Immigration Questions: (954) 382-5378
Immigration News & Updates eNewsletter
POSTING DATE: SEPTEMBER 29, 2014
This Week's Immigration News
Immigration News & Updates eNewsletter © 2011 - 2014
For questions about U.S. Residency, Green Cards and Immigration Visas, Visit our Website at: www.ImmigrateToday.com or call our office at: (954) 382-5378
Questions & Answers
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Question: My mom filed for me when she was a Permanent Resident in 1998 but I got married in 2005. After that she became a citizen and filed for me again July 2007. Can we request an earlier consideration due to the fact that I was in the system for so long before?
Helpful Immigration Hints You Can Use
National Visa Center Announces Significant Processing Delays In Immigrant Visa Cases
The National Visa Center (NVC) is the government organization which handles the processing and preparation of Immigrant Visa cases for U.S. Consulates abroad for family and employment immigration cases when the foreign relative/Beneficiary lives outside the U.S..
Once the USCIS approves an Immigrant Visa, the case is forwarded to the NVC to put in a queue for processing. Some cases, such as those for Spouses, Parents and minor children of U.S. Citizen (called “Immediate Relatives”) generally begin processing immediately.
However, those in other family or employment immigration categories where there is a long waiting line for an Immigrant Visa may end up remaining in the queue for many years before processing begins.
Until recently, the NVC processing times for cases with available Immigrant Visas was 30 to 60 days. Once the case was complete, the NVC would send the U.S. Sponsor/Petitioner a letter confirming case completion and notification that the file would be forwarded to the U.S. Consulate abroad for the scheduling of an Immigrant Visa Interview. However, in the past several months, due to an overload of Immigrant Visa cases becoming available in certain Immigration categories, the NVC has become backlogged and is experiencing significant delays in processing cases. As a result of the delays, the NVC recently began issuing letters to U.S. Sponsors/Petitioners regarding the delays, giving notification that processing of document review for cases will now take at least 60 days or more. This means that a normal case may take 90-120 days to complete!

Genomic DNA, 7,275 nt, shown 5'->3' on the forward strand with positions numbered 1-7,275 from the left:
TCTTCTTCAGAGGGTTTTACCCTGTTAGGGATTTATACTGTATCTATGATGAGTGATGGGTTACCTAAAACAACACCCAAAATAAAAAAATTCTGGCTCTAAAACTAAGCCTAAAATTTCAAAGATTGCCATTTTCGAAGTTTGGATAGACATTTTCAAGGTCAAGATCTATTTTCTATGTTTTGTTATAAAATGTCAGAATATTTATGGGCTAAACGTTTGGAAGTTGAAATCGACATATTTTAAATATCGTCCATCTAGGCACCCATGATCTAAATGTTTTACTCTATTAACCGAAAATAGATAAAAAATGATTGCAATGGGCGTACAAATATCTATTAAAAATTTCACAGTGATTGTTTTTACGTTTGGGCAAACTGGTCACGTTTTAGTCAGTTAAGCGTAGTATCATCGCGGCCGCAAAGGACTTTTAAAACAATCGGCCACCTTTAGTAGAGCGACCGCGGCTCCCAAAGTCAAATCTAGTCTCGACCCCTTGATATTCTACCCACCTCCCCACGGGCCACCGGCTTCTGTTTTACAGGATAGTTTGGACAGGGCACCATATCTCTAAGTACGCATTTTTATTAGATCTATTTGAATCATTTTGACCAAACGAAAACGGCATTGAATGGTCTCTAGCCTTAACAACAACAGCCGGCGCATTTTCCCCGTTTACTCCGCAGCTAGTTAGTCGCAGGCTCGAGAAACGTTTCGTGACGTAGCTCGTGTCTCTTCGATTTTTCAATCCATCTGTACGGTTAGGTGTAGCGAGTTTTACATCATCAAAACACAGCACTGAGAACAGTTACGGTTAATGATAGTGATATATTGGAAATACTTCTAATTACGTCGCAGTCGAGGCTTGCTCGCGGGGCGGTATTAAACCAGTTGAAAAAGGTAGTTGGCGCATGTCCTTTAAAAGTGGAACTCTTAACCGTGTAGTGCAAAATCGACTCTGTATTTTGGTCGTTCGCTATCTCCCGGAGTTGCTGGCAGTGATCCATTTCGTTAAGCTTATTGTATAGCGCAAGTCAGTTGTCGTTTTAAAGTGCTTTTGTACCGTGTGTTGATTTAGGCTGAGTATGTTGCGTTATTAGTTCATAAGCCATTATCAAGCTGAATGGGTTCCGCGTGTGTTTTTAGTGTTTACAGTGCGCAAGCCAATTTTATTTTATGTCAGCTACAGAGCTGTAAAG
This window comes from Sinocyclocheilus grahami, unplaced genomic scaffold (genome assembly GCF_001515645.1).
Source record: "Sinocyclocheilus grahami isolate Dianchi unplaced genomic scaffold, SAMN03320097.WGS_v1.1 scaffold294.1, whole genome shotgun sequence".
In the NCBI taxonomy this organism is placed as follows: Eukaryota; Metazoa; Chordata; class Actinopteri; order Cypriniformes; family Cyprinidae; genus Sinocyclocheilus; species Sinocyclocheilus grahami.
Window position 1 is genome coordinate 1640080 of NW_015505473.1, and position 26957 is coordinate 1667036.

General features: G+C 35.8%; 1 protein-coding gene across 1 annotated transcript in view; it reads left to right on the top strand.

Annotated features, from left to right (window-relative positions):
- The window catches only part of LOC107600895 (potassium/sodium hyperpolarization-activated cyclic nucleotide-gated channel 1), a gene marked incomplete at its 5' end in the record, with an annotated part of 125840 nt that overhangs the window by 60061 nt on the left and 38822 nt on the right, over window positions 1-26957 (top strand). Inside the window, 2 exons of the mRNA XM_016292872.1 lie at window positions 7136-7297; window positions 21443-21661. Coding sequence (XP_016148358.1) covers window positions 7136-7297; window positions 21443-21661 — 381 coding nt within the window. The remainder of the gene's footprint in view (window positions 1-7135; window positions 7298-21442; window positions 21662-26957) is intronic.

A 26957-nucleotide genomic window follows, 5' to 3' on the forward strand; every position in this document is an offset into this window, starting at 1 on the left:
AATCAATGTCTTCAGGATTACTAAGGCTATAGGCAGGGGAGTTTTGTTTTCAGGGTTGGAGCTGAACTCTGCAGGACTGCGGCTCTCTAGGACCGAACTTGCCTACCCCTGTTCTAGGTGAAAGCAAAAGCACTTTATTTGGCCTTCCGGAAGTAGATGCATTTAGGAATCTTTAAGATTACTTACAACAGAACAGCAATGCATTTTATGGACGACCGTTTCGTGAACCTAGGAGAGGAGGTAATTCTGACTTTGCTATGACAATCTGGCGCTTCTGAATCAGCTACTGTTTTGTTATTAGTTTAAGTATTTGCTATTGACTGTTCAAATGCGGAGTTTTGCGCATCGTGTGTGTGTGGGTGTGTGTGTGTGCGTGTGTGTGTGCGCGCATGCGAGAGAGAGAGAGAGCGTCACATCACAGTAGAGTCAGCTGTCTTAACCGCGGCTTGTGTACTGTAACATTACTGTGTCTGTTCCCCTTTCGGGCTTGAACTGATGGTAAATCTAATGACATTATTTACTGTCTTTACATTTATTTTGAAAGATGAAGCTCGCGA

Answer: That’s a great question. It’s important to understand that the rules are very different for children of U.S. Residents, compared with those of U.S. Citizens. With children of U.S. Citizens, if a parent files for a single adult child (F1 category) and the child later marries, the child simply changes to the F3 category and keeps the same original date of filing, called the “Priority Date”. The Priority Date is important because it determines where an Immigrant is in the Immigrant Visa waiting line. However, for adult children of U.S. Residents, there is only one category, F2B and that is for single adult children only, there is no immigration category for married children of U.S. Residents. So when a single adult child marries, the I-130 petition the U.S. Resident parent filed is automatically cancelled. There is no way to recapture the date that the original I-130 was filed when the child was single, since the marriage caused the original petition to be essentially void. When an adult single child of a U.S. Resident waits until after their parent Naturalizes and becomes a U.S. Citizen, they simply move to the F3 category and maintain the original Priority Date, the date the original I-130 was filed by the U.S. Resident parent.
In your circumstances, your priority date for the Immigrant Visa waiting line is July 2007. Right now, the visa line in the F3 category for married children of U.S. Citizens is 2003, so you have another 4-5 years or so to wait. I hope this was helpful to you.
This is important because delays in processing at the NVC means delays in the scheduling of the Consular Interview and delays in obtaining U.S. Residency. Frequently, once the U.S. Sponsor/Petitioner receives the NVC bills to initiate the process, and requirements for financial and other documentation, they do not act promptly to pay the bills and provided the necessary documentation.
So with these new NVC processing delays, it is more important than ever for U.S. Sponsors and Immigrants to quickly pay the NVC bills and provide the documentation required as soon as possible to avoid any further delays in the process.
Immigration How To:
How Do I Find Out What USCIS Policies & Procedures Are?
You can obtain assistance in properly preparing and submitting documentation to the NVC according to the requirements to avoid further delays in your case by visiting our Website at: www.Immigratetoday.com or by calling our office at: 954-382-5378.